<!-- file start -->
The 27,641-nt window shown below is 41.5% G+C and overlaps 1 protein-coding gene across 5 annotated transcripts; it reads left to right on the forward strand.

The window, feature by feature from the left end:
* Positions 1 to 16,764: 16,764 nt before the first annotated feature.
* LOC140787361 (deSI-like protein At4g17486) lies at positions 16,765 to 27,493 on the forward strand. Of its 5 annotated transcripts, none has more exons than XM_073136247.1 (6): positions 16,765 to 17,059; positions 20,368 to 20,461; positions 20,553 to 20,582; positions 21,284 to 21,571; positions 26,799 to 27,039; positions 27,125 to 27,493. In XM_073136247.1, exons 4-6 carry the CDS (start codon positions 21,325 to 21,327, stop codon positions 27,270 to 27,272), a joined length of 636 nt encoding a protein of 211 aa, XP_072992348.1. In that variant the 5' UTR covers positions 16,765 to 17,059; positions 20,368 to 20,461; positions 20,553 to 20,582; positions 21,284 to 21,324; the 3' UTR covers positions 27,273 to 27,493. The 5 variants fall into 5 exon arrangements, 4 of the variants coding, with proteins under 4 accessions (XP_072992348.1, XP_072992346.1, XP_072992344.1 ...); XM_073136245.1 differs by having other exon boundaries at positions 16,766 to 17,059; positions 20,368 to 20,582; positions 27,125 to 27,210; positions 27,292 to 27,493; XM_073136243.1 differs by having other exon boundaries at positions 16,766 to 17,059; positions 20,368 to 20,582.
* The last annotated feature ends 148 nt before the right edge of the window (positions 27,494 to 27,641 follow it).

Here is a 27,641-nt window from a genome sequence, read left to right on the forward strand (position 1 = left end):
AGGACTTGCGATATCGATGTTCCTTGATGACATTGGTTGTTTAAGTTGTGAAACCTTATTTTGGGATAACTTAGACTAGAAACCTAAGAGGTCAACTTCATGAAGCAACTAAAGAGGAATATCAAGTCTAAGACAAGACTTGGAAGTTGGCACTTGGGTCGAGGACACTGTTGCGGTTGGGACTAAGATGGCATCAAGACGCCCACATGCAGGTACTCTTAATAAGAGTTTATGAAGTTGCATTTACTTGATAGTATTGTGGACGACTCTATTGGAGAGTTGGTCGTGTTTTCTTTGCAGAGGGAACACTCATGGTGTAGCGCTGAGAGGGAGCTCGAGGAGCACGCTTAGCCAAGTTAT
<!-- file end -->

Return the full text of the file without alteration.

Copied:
The 27,641-nt window shown below is 41.5% G+C and overlaps 1 protein-coding gene across 5 annotated transcripts; it reads left to right on the forward strand.

The window, feature by feature from the left end:
* Positions 1 to 16,764: 16,764 nt before the first annotated feature.
* LOC140787361 (deSI-like protein At4g17486) lies at positions 16,765 to 27,493 on the forward strand. Of its 5 annotated transcripts, none has more exons than XM_073136247.1 (6): positions 16,765 to 17,059; positions 20,368 to 20,461; positions 20,553 to 20,582; positions 21,284 to 21,571; positions 26,799 to 27,039; positions 27,125 to 27,493. In XM_073136247.1, exons 4-6 carry the CDS (start codon positions 21,325 to 21,327, stop codon positions 27,270 to 27,272), a joined length of 636 nt encoding a protein of 211 aa, XP_072992348.1. In that variant the 5' UTR covers positions 16,765 to 17,059; positions 20,368 to 20,461; positions 20,553 to 20,582; positions 21,284 to 21,324; the 3' UTR covers positions 27,273 to 27,493. The 5 variants fall into 5 exon arrangements, 4 of the variants coding, with proteins under 4 accessions (XP_072992348.1, XP_072992346.1, XP_072992344.1 ...); XM_073136245.1 differs by having other exon boundaries at positions 16,766 to 17,059; positions 20,368 to 20,582; positions 27,125 to 27,210; positions 27,292 to 27,493; XM_073136243.1 differs by having other exon boundaries at positions 16,766 to 17,059; positions 20,368 to 20,582.
* The last annotated feature ends 148 nt before the right edge of the window (positions 27,494 to 27,641 follow it).

Here is a 27,641-nt window from a genome sequence, read left to right on the forward strand (position 1 = left end):
AGGACTTGCGATATCGATGTTCCTTGATGACATTGGTTGTTTAAGTTGTGAAACCTTATTTTGGGATAACTTAGACTAGAAACCTAAGAGGTCAACTTCATGAAGCAACTAAAGAGGAATATCAAGTCTAAGACAAGACTTGGAAGTTGGCACTTGGGTCGAGGACACTGTTGCGGTTGGGACTAAGATGGCATCAAGACGCCCACATGCAGGTACTCTTAATAAGAGTTTATGAAGTTGCATTTACTTGATAGTATTGTGGACGACTCTATTGGAGAGTTGGTCGTGTTTTCTTTGCAGAGGGAACACTCATGGTGTAGCGCTGAGAGGGAGCTCGAGGAGCACGCTTAGCCAAGTTAT